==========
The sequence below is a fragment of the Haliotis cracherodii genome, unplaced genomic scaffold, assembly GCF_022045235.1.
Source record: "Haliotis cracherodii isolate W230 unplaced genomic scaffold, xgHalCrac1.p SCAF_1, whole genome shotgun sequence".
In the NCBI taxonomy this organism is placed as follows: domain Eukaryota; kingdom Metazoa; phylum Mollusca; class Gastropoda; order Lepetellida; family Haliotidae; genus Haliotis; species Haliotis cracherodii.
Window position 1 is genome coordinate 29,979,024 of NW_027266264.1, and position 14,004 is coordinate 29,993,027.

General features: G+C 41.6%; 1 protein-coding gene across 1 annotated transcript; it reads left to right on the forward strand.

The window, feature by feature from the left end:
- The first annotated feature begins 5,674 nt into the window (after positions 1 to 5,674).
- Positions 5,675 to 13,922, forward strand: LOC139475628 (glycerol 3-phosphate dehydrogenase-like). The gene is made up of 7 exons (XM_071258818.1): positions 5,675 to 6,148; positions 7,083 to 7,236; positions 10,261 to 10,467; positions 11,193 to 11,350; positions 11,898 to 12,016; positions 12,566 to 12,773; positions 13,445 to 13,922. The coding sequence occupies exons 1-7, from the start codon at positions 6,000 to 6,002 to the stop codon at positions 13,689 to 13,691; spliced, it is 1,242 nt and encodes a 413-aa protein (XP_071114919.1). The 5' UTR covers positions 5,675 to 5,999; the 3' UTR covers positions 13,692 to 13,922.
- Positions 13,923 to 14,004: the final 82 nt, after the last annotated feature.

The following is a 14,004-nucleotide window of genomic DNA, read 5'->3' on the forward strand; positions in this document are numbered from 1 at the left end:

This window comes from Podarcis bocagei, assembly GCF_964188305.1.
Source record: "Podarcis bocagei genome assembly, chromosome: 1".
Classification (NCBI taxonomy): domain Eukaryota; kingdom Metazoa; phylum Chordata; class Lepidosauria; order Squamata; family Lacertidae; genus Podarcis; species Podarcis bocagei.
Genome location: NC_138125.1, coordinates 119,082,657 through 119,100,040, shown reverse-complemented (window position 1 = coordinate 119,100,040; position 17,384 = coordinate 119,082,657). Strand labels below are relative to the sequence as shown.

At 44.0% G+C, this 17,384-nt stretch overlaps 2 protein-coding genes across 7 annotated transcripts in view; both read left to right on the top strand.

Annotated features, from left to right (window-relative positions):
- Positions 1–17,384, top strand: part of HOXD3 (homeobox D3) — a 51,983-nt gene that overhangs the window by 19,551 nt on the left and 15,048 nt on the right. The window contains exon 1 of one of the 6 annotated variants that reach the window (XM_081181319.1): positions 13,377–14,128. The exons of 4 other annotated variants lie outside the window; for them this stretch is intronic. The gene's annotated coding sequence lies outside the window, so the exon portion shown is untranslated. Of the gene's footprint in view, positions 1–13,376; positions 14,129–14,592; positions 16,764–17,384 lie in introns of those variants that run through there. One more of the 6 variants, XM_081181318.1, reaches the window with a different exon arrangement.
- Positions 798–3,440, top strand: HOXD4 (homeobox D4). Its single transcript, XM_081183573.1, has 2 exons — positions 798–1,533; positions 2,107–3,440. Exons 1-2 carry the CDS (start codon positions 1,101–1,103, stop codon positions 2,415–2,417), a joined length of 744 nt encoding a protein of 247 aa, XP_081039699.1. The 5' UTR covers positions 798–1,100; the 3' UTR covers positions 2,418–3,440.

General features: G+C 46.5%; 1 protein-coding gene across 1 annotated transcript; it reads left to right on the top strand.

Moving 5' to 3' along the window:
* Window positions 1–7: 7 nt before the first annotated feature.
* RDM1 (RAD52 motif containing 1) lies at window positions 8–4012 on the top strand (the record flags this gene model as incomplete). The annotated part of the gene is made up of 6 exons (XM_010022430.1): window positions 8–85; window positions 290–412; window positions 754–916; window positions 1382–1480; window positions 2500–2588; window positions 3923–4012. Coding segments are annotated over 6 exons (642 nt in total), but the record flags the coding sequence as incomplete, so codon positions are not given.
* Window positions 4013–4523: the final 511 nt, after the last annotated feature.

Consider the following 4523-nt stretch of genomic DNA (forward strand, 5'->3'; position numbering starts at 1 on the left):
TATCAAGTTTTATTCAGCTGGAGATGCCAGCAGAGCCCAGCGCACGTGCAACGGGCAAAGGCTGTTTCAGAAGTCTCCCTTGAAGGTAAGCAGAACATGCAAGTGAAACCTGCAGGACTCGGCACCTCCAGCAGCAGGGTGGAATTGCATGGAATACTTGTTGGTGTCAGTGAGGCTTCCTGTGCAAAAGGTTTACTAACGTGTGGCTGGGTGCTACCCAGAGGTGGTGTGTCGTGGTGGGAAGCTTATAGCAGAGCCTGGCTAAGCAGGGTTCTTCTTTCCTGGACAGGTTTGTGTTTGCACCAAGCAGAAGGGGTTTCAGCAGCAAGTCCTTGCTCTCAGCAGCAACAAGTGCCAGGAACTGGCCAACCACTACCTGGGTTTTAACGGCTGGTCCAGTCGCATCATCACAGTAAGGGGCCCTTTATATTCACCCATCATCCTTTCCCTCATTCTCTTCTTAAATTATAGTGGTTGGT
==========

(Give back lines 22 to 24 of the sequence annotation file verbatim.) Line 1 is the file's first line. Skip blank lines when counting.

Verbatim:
* RDM1 (RAD52 motif containing 1) lies at window positions 8–4012 on the top strand (the record flags this gene model as incomplete). The annotated part of the gene is made up of 6 exons (XM_010022430.1): window positions 8–85; window positions 290–412; window positions 754–916; window positions 1382–1480; window positions 2500–2588; window positions 3923–4012. Coding segments are annotated over 6 exons (642 nt in total), but the record flags the coding sequence as incomplete, so codon positions are not given.
* Window positions 4013–4523: the final 511 nt, after the last annotated feature.

Consider the following 4523-nt stretch of genomic DNA (forward strand, 5'->3'; position numbering starts at 1 on the left):